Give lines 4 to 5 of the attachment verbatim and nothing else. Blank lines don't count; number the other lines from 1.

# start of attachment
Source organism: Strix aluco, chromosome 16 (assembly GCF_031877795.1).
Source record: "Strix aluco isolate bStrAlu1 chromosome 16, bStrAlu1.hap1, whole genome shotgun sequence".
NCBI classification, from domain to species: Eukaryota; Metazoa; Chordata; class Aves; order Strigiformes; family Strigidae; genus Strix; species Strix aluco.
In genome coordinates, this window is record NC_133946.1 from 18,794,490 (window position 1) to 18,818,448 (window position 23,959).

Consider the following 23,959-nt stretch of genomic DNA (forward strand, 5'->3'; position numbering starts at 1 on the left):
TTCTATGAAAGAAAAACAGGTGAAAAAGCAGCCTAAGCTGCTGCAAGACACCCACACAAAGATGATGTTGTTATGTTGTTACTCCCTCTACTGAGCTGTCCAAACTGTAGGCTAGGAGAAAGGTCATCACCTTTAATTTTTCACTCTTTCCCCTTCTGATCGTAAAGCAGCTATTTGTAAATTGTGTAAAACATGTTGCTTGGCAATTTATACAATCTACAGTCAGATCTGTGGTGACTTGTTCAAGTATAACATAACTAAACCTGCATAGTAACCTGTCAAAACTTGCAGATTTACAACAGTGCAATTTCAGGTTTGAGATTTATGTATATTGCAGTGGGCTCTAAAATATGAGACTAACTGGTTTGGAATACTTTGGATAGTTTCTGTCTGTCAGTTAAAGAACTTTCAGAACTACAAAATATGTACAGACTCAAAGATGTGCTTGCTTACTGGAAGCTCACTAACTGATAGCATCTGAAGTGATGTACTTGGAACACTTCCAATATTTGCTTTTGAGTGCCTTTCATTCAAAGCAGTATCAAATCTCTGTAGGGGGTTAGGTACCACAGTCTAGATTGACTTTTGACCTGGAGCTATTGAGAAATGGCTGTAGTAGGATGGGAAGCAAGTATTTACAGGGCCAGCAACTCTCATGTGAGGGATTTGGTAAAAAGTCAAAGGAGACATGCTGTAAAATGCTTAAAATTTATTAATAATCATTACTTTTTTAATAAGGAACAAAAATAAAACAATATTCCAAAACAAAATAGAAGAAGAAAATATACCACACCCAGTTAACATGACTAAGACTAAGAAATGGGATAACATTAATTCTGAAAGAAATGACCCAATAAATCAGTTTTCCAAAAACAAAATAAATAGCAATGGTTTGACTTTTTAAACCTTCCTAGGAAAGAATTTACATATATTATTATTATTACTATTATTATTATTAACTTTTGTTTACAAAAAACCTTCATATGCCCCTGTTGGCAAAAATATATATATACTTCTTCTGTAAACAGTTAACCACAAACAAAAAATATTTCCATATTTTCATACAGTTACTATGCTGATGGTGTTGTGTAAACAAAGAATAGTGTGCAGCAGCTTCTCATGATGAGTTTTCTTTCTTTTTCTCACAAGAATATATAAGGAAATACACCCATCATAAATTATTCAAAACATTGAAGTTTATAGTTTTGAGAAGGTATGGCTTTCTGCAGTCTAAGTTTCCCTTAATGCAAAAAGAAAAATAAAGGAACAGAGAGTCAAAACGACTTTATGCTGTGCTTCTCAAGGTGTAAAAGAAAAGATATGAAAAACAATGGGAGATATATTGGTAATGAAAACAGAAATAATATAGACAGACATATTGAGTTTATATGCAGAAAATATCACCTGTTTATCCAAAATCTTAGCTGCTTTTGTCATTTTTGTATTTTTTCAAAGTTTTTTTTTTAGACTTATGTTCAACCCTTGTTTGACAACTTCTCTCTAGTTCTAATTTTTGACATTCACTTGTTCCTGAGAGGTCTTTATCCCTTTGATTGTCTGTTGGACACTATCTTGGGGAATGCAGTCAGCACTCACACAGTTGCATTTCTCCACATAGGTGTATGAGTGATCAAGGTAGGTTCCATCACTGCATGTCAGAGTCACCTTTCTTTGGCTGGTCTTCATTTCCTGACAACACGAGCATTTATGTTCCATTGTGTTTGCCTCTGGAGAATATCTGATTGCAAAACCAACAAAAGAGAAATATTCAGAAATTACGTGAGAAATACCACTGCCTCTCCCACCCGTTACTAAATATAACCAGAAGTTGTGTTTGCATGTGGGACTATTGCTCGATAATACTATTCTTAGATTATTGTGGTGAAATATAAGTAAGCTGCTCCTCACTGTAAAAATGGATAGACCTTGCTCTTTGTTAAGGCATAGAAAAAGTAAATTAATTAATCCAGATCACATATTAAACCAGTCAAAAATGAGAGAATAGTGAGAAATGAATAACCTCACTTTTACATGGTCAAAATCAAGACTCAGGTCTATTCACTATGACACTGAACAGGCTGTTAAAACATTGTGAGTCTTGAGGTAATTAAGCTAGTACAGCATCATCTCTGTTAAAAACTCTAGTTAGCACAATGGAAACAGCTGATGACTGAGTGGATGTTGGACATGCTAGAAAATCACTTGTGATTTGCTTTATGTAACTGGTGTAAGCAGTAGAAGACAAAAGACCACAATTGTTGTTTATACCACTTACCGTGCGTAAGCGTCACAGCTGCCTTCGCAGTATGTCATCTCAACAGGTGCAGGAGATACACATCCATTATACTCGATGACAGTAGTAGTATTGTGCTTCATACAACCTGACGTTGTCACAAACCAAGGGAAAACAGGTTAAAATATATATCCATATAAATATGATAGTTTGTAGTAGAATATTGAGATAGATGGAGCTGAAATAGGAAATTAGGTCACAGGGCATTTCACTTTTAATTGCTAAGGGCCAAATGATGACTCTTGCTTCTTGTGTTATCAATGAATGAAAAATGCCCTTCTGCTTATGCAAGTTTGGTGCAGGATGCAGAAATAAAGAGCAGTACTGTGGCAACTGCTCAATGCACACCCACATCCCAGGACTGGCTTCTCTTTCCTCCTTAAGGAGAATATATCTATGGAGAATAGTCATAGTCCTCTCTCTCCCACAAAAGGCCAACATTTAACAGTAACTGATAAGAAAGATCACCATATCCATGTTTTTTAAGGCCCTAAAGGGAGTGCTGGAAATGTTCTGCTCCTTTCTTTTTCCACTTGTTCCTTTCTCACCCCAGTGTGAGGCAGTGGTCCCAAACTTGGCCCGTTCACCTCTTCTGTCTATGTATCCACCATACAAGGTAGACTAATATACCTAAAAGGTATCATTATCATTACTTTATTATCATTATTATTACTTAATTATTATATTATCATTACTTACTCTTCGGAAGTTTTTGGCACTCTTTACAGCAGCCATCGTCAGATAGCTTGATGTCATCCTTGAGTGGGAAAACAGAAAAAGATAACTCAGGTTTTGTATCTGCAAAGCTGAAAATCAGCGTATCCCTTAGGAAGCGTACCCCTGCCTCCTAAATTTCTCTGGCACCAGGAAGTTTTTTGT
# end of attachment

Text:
In genome coordinates, this window is record NC_133946.1 from 18,794,490 (window position 1) to 18,818,448 (window position 23,959).

Consider the following 23,959-nt stretch of genomic DNA (forward strand, 5'->3'; position numbering starts at 1 on the left):